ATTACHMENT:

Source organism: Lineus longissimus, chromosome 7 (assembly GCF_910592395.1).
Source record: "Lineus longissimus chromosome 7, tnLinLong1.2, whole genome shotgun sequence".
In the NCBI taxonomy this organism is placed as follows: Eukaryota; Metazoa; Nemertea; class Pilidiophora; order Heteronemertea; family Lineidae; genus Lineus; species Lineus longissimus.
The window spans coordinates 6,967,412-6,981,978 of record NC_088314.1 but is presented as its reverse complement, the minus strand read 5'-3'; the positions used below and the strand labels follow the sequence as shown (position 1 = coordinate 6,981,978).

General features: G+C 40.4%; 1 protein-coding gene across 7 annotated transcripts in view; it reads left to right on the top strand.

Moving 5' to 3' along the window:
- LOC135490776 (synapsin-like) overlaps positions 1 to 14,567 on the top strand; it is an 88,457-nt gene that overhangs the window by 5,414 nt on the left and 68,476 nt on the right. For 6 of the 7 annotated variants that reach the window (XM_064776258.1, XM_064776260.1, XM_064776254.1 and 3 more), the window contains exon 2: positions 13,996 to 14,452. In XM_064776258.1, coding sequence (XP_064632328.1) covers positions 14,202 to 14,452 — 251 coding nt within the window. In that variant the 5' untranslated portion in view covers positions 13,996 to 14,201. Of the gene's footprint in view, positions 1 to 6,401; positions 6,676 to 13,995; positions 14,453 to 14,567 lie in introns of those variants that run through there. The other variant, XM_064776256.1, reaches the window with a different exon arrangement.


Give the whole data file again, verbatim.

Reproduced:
Source organism: Lineus longissimus, chromosome 7 (assembly GCF_910592395.1).
Source record: "Lineus longissimus chromosome 7, tnLinLong1.2, whole genome shotgun sequence".
In the NCBI taxonomy this organism is placed as follows: Eukaryota; Metazoa; Nemertea; class Pilidiophora; order Heteronemertea; family Lineidae; genus Lineus; species Lineus longissimus.
The window spans coordinates 6,967,412-6,981,978 of record NC_088314.1 but is presented as its reverse complement, the minus strand read 5'-3'; the positions used below and the strand labels follow the sequence as shown (position 1 = coordinate 6,981,978).

General features: G+C 40.4%; 1 protein-coding gene across 7 annotated transcripts in view; it reads left to right on the top strand.

Moving 5' to 3' along the window:
- LOC135490776 (synapsin-like) overlaps positions 1 to 14,567 on the top strand; it is an 88,457-nt gene that overhangs the window by 5,414 nt on the left and 68,476 nt on the right. For 6 of the 7 annotated variants that reach the window (XM_064776258.1, XM_064776260.1, XM_064776254.1 and 3 more), the window contains exon 2: positions 13,996 to 14,452. In XM_064776258.1, coding sequence (XP_064632328.1) covers positions 14,202 to 14,452 — 251 coding nt within the window. In that variant the 5' untranslated portion in view covers positions 13,996 to 14,201. Of the gene's footprint in view, positions 1 to 6,401; positions 6,676 to 13,995; positions 14,453 to 14,567 lie in introns of those variants that run through there. The other variant, XM_064776256.1, reaches the window with a different exon arrangement.